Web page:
The Dozie court's reasoning is sound. In this case, the government presented known handwriting material — the tax forms that Saadey admitted contained his signature. The credit applications, which contained Saadey's name, address, and social security number, also contained signatures. The district court did not abuse its discretion by allowing the jury, pursuant to Rule 901(b)(3), to make lay comparisons between the signatures on each of these documents and Saadey's signature on the tax forms.
C. The Exclusion of Evidence of the Investigating Agent's Motives, Where that Agent Did Not Testify at Trial
Saadey next claims that the district court erred in ruling that evidence which purportedly attacked the good faith of an investigator was irrelevant and therefore inadmissible. We review the district court's rulings on exclusion of evidence for an abuse of discretion. United States v. Seago, 930 F.2d 482, 494 (6th Cir. 1991); General Electric, 522 U.S. at 141, 118 S.Ct. 512.
Saadey sought to introduce evidence that FBI Special Agent Anthony Speranza had a sexual relationship with the wife of a government witness, and that during the course of this relationship, Speranza had indicated his personal motivation to gather evidence against Saadey. Debbie Campbell, the wife of Jack Campbell, a defense attorney who was involved in Saadey's bribery schemes, testified under seal that she was romantically involved with Agent Speranza, and that Speranza had indicated some personal animus toward Saadey. Agent Speranza himself acknowledged that he had made highly derogatory references to Saadey.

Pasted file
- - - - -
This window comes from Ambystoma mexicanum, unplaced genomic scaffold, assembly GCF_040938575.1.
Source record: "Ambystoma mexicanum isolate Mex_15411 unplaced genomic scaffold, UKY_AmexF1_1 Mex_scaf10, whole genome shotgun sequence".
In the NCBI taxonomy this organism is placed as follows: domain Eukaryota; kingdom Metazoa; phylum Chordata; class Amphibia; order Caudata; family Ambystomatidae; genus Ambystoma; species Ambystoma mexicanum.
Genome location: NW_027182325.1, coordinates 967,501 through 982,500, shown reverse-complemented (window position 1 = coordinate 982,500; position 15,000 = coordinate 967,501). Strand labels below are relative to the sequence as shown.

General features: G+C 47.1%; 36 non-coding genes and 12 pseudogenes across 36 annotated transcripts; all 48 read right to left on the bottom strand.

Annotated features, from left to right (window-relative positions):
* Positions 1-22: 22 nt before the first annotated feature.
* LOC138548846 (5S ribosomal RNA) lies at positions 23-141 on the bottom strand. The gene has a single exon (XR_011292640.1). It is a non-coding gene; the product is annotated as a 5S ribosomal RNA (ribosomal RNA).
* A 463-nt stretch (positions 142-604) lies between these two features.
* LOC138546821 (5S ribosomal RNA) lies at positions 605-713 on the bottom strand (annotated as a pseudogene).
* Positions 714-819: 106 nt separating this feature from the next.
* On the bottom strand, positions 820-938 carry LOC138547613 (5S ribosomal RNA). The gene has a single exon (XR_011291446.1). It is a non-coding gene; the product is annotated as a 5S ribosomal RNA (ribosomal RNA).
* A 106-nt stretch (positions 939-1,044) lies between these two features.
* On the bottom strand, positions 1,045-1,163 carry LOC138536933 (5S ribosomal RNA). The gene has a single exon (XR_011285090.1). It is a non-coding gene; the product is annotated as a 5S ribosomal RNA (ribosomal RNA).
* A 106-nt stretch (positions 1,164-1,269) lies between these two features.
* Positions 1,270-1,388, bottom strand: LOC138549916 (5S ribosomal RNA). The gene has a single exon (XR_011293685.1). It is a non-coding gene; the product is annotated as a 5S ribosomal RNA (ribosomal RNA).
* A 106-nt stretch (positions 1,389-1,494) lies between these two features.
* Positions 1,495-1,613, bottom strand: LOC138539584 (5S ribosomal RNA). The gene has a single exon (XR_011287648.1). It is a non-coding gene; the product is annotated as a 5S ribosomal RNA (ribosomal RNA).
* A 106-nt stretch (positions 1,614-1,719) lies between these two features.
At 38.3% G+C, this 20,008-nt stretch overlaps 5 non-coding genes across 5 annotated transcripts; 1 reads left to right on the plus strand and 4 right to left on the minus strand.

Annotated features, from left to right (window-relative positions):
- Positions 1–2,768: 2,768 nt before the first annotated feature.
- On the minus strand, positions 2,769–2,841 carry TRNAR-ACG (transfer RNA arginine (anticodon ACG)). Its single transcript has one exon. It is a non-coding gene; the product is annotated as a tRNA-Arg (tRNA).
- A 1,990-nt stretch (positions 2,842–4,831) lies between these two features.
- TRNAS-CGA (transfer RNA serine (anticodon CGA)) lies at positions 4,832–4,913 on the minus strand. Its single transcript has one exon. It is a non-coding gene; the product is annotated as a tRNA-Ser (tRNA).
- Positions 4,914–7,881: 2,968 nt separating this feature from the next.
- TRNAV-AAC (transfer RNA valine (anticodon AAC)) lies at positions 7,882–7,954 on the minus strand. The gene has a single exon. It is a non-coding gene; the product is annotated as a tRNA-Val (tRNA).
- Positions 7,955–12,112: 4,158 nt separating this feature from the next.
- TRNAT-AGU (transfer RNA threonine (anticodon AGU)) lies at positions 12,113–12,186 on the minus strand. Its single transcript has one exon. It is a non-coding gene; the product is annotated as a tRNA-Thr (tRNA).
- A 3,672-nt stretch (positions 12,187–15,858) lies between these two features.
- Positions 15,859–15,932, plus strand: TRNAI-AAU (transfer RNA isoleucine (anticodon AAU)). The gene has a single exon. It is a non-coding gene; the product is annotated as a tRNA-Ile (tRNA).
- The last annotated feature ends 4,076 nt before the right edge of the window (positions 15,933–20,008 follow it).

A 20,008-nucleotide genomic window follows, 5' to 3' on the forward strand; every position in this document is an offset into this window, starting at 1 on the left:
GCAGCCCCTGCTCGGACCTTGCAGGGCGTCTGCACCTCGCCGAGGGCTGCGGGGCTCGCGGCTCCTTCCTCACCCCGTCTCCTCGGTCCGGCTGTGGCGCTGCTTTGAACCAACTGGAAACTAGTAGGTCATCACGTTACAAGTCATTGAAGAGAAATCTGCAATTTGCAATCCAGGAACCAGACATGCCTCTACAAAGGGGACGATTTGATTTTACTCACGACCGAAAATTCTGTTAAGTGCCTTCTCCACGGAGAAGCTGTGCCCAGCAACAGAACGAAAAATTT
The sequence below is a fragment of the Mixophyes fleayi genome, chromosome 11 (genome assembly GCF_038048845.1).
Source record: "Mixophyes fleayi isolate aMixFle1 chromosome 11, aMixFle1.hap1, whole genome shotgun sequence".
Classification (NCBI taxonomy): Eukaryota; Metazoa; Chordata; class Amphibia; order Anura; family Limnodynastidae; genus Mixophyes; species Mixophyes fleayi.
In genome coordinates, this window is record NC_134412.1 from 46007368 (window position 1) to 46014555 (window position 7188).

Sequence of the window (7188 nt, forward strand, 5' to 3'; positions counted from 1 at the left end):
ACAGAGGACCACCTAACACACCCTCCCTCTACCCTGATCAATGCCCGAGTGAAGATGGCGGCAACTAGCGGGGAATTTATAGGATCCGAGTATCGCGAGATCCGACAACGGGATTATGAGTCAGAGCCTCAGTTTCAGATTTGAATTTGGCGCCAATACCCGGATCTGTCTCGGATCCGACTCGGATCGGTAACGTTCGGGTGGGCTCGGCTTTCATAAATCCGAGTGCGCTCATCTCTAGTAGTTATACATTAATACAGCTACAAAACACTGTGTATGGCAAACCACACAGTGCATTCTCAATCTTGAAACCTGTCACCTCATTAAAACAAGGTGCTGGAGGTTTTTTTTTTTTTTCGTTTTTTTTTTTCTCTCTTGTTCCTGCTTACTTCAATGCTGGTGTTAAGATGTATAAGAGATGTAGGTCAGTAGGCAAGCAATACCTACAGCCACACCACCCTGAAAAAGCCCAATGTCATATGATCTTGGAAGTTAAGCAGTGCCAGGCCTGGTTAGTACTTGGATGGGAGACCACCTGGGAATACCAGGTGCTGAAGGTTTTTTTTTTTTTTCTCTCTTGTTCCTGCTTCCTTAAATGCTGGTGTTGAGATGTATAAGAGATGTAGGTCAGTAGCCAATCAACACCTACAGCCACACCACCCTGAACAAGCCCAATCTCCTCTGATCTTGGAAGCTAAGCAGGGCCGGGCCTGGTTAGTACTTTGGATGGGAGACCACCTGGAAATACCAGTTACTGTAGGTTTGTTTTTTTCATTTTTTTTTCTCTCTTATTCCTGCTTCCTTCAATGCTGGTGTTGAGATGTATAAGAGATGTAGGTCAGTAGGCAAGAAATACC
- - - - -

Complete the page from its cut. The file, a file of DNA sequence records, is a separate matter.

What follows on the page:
The district court ruled that evidence of the investigating agent's personal animus toward Saadey was irrelevant and therefore inadmissible because Agent Speranza did not testify at trial and because Agent Speranza's motives were irrelevant to Saadey's guilt. Had Speranza testified at trial, this evidence would have been admissible to impeach his credibility. He did not testify, and his credibility is not an issue. Saadey has failed to demonstrate how evidence of Speranza's motives could be relevant under Fed.R.Evid. 401, or how such evidence could possibly be more probative than prejudicial under Rule 403. We find no abuse of discretion here.
D. The imposition of a One-level Upward Departure
Saadey's last contention is that the district court erred by imposing a one-level upward departure under U.S.S.G. § 2C1.1. This Court reviews a district court's decision to depart from the Guidelines sentencing range for abuse of discretion. United States v. Chance, 306 F.3d 356, 393 (6th Cir. 2002); United States v. Barber, 200 F.3d 908, 911 (6th Cir. 2000).
Initially, we note that the guidelines section under which the one-level increase Saadey complains is not readily apparent from the record. According to the judgment of conviction and sentence, the court granted the motion of the government for an upward departure of one offense level pursuant to U.S.S.G. § 5K2.7. The government's motion for departure, however, sought an upward departure under U.S.S.G. § 2C1.2, Application Note 5, for conduct that "was part of a systematic or pervasive corruption of a governmental function, process, or office that may cause loss of public confidence in government." This language does not appear in any Application Note for § 2C1.2, but, rather, is in Application Note 5 to § 2C1.1.